Can Barrick Gold Continue to Outperform Its Peers in 2017?



Gold price outlook

Gold prices touched a ten-month low after the Federal Reserve increased interest rates in December. The Fed’s stance was more hawkish than expected, which hit precious metals hard. The Fed is now expecting three rate hikes in 2017.

Gold is highly sensitive to rising rates, as they increase the cost of holding non-yielding assets such as gold. Since gold doesn’t pay interest, rising returns from US bonds and other investments are negative for the precious metal. Rising rates should also strengthen the US dollar as US investments become attractive compared to those of other countries, especially compared to those countries that are following zero-interest-rate or negative-interest-rate policies. A strong dollar is also negative for gold, as it’s the currency in which gold is denominated. Given these factors, gold’s short-term outlook doesn’t seem very bright.

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Driver for gold miners’ revenues

One of the major revenue and earnings drivers for the companies involved in gold mining is realized gold prices. These depend mostly on the gold prices prevailing in the market. Thus, looking at the outlook for gold prices in 2017, the prospects of gold miners might not look that bright. However, these companies’ performances will also depend, to a large extent, on company-specific factors.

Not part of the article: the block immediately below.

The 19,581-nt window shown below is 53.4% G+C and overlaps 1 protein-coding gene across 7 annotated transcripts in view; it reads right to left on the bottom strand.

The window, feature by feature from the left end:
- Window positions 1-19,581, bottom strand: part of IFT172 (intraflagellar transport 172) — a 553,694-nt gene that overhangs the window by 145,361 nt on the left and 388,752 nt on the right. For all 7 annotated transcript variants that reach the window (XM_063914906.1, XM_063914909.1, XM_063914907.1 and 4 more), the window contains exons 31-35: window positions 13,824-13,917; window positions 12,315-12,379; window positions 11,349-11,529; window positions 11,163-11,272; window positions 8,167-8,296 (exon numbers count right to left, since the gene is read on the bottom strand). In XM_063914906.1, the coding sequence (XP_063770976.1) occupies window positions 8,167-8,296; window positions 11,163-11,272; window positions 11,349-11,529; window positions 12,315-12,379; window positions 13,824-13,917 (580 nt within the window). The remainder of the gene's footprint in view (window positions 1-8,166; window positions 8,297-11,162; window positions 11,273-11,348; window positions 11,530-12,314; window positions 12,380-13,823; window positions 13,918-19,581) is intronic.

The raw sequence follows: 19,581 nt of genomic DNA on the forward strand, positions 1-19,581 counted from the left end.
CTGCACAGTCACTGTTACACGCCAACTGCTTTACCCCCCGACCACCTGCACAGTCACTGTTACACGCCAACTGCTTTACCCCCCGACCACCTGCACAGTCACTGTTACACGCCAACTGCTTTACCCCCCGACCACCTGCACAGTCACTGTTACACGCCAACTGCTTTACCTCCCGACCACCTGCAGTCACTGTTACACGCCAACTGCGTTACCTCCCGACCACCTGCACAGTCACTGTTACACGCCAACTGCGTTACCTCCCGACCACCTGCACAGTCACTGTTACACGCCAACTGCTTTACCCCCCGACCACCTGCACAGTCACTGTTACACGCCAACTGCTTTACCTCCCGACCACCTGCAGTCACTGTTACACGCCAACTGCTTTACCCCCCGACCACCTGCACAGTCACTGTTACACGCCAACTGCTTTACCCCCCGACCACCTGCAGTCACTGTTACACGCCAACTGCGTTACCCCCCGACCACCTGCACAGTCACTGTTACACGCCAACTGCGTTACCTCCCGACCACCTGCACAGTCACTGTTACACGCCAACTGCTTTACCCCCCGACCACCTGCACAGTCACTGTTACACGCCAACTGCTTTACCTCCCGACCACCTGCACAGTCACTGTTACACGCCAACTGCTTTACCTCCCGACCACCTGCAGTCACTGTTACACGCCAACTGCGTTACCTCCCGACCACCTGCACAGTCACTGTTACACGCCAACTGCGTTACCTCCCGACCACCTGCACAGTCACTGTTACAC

Barrick’s outperformance

Among its close peers (GDX), Barrick Gold (ABX) has shown one of the best stock performances in 2016. As of December 27, 2016, its share price has risen 92% against a gain of 41% in the VanEck Vectors Gold Miners ETF (GDX) and just a 5.5% increase in the SPDR Gold Shares (GLD). Goldcorp (GG), Newmont Mining (NEM), and Kinross Gold (KGC) have risen 8.4%, 77%, and 61%, respectively.

In this series, we’ll see whether Barrick stock can continue its outperformance in 2017. We’ll analyze factors such as production growth, cost position, financial leverage, and relative valuation to gauge its future outlook.

We’ll start by looking at its production growth in the next part of this series.


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